FPSS Year 11 Graduation Ball – 28 June 2012
If yesterday’s (Wednesday’s) Graduation Ceremony was the pomp and ceremony, last night’s Graduation Ball (School Prom) was set to be the true celebration for the end of GCSEs, Year 11, and compulsory school education.
Louis, who I’ve really only got to know over the last two years of GCSE German lessons, invited about a dozen of us around to his house for pre-prom drinks. With the heat of the baking sun, which was making one of its first appearances in this wettest of Junes, I wasn’t sure whether to go dressed or to take my dinner-jacket, dress shirt, and trousers to change into there. In the end, I decided to go ‘suited-and-booted’, making sure to bring a handful of handkerchiefs ready to mop my unpleasantly inevitable damp forehead.
After playing on his console and trying our hand at games of pool, his mother took photographs of the group of us and then we walked down the hill to school. There, Chloe had meticulously arranged for an old Routemaster bus to meet us and about 45 of our fellow Year 11s, before taking us to the venue of the prom, Court Garden in Marlow.
Of course, one of the great pressures during the run-up to a school prom is finding a ‘prom date’; someone to arrive with, talk with, and dance with throughout the evening. Fortunately for me, I’d long been sorted: my friend Lorna – who’s been a source of fun, compassion at times, and consistent friendship throughout the five years we’ve known each other – texted me in early October with the message “I’ve shot gunned you for prom x”. Stepping out of the car she’d come in, she looked incredible; elegant in a vivid scarlet dress, wearing delicate silver diamante heels, her hair perfectly curled and pinned into a side bun.
All of us stood and smiled as emotional mothers, proud fathers, and knowing elder siblings looked on, some with cameras photographing this pinnacle of our school careers, delighted both in us and for us.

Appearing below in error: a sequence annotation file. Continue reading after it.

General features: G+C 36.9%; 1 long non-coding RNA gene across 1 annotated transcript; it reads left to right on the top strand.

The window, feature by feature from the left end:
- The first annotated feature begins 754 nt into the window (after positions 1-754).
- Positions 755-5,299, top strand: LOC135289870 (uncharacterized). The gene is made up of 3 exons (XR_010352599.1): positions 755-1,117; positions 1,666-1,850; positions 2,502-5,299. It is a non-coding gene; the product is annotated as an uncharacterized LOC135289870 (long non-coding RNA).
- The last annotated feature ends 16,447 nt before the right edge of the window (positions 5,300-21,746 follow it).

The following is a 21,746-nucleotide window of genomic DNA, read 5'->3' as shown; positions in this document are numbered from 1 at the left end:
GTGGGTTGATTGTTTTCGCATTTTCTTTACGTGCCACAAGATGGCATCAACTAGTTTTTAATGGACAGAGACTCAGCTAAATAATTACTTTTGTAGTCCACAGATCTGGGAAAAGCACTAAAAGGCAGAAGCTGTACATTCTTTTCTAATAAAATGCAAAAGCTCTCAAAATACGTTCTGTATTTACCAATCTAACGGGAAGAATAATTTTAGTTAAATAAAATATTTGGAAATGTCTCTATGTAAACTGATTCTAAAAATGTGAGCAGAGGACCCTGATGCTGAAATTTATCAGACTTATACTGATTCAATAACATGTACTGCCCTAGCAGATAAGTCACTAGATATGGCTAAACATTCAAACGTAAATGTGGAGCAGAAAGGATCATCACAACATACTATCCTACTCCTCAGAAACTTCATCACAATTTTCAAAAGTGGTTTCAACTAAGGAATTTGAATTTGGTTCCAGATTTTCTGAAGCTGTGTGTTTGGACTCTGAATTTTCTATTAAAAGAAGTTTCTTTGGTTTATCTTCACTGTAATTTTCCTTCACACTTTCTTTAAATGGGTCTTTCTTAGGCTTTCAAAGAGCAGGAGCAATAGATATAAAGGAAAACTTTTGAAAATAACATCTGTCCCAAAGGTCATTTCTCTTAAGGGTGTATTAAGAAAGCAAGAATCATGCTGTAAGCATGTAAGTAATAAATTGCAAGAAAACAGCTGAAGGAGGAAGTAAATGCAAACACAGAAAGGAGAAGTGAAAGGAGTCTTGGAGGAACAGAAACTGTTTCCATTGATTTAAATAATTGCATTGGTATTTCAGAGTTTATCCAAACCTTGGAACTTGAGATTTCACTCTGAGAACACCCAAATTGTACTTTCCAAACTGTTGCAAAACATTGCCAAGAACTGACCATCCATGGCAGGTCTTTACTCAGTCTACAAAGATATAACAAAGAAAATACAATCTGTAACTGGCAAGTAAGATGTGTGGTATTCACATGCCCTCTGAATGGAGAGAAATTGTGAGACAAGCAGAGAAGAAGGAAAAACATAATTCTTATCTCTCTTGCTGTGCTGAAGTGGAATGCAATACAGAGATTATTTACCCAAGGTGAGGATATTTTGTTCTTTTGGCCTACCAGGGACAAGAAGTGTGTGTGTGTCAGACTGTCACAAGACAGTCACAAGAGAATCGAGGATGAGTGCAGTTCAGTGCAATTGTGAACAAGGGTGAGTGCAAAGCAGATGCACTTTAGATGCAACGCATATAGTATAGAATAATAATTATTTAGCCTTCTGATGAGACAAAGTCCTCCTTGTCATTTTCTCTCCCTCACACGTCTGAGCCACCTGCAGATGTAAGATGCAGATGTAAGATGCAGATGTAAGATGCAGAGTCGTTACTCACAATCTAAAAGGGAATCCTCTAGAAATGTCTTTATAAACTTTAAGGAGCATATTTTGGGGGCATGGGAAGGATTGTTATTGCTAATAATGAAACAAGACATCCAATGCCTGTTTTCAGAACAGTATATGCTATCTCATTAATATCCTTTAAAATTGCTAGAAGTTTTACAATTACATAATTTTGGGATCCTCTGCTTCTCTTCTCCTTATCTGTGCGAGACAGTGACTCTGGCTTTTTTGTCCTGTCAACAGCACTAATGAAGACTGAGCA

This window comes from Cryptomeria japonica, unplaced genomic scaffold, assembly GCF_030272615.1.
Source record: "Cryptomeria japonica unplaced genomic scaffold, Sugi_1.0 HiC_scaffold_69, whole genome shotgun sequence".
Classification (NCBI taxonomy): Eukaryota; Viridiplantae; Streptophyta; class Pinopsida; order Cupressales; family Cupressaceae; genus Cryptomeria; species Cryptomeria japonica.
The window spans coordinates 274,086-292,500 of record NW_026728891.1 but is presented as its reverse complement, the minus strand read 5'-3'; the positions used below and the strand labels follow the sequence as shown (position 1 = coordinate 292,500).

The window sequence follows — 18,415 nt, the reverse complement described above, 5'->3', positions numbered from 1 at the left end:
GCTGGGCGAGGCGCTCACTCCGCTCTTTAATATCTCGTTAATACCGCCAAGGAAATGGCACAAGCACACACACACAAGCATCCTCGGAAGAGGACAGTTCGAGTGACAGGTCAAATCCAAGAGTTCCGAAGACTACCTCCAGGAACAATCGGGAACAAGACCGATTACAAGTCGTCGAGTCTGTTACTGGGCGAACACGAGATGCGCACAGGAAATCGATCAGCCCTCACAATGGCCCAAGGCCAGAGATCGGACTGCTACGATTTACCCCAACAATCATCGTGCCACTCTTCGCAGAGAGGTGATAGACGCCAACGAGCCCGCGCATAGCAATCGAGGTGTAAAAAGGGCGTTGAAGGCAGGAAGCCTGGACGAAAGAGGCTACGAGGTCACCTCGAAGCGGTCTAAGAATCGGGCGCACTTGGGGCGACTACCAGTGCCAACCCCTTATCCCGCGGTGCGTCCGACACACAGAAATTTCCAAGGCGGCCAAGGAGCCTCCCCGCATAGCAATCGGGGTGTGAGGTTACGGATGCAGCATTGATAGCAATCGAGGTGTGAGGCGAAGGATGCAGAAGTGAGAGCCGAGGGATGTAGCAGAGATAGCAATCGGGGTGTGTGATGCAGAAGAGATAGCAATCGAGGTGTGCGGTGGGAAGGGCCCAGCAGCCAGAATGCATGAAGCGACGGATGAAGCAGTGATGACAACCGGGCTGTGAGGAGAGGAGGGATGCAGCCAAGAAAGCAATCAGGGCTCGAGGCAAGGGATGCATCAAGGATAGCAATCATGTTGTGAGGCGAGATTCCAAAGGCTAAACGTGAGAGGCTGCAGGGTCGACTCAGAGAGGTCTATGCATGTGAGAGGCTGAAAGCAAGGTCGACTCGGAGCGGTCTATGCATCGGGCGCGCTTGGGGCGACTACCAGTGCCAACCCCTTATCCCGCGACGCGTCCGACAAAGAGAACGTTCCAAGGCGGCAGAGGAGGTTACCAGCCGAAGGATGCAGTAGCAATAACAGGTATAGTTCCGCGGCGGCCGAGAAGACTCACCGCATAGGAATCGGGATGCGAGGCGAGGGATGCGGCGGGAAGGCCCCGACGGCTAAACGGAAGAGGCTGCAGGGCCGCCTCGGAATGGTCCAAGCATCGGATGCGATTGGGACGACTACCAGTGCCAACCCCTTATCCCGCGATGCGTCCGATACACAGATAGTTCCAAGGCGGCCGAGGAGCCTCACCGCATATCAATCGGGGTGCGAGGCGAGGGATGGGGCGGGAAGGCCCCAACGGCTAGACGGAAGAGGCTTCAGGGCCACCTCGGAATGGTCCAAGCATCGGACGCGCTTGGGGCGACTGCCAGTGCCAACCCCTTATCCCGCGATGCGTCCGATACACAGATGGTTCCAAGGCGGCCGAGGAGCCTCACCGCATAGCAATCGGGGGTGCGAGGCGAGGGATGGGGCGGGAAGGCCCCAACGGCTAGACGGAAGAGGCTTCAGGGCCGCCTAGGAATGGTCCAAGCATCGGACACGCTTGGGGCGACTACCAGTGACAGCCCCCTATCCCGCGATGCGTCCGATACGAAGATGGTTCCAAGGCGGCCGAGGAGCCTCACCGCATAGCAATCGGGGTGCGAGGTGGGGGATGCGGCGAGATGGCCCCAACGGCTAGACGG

There was, however, only one concern for us: there was still no sign of the promised bus. Chloe, though, seemed blissfully relaxed about the issue that was concerning Lorna and me if no one else. But by 7:00pm, our perhaps unfounded fears were quelled, as the vintage London vehicle pulled into the school lay-by, and the three-score of us had made our way to it.
Our Routemaster wasn’t the only memorable arrival in Marlow: other modes of transport included luxury cars, boats, and the more traditional own two feet.
It was remarked that all bar none looked resplendent, with the gentlemen in suits and DJs, the ladies in frocks of every colour.
After walking up the red carpet, Lorna’s arm in my own, we produced our tickets to the lady on the door and were allowed in. A noticeably old disc jockey was playing vaguely popular songs, yet the dance floor was deserted: instead, those who’d entered the building before us had gone straight for the balcony that looks out over Higginson Park, on the other side of the building. Mercifully, the temperature had now dropped a little and a cooling breeze made the evening truly pleasant. This was the last official gathering of us as a year group, and there was a great source of conversation as we discussed our individual plans for after the summer. Many are staying on at Furze Platt for Sixth Form. Some are going to other schools or colleges, for a range of different courses. A handful, like one of the only people to have shared each step of my education, are beginning exciting apprenticeships, while just a few hope to start full-time jobs.
Rory spent most of the evening at Mr Shepherd’s side – much to Sir’s irritation. Sounding like a broken record, he continually spoke about the same things over and over again. Mr Bown and Mr Towill were more fortunate, free of hassle from any students and therefore able to discuss, I’m sure, their next big ideas and schemes for the coming academic year.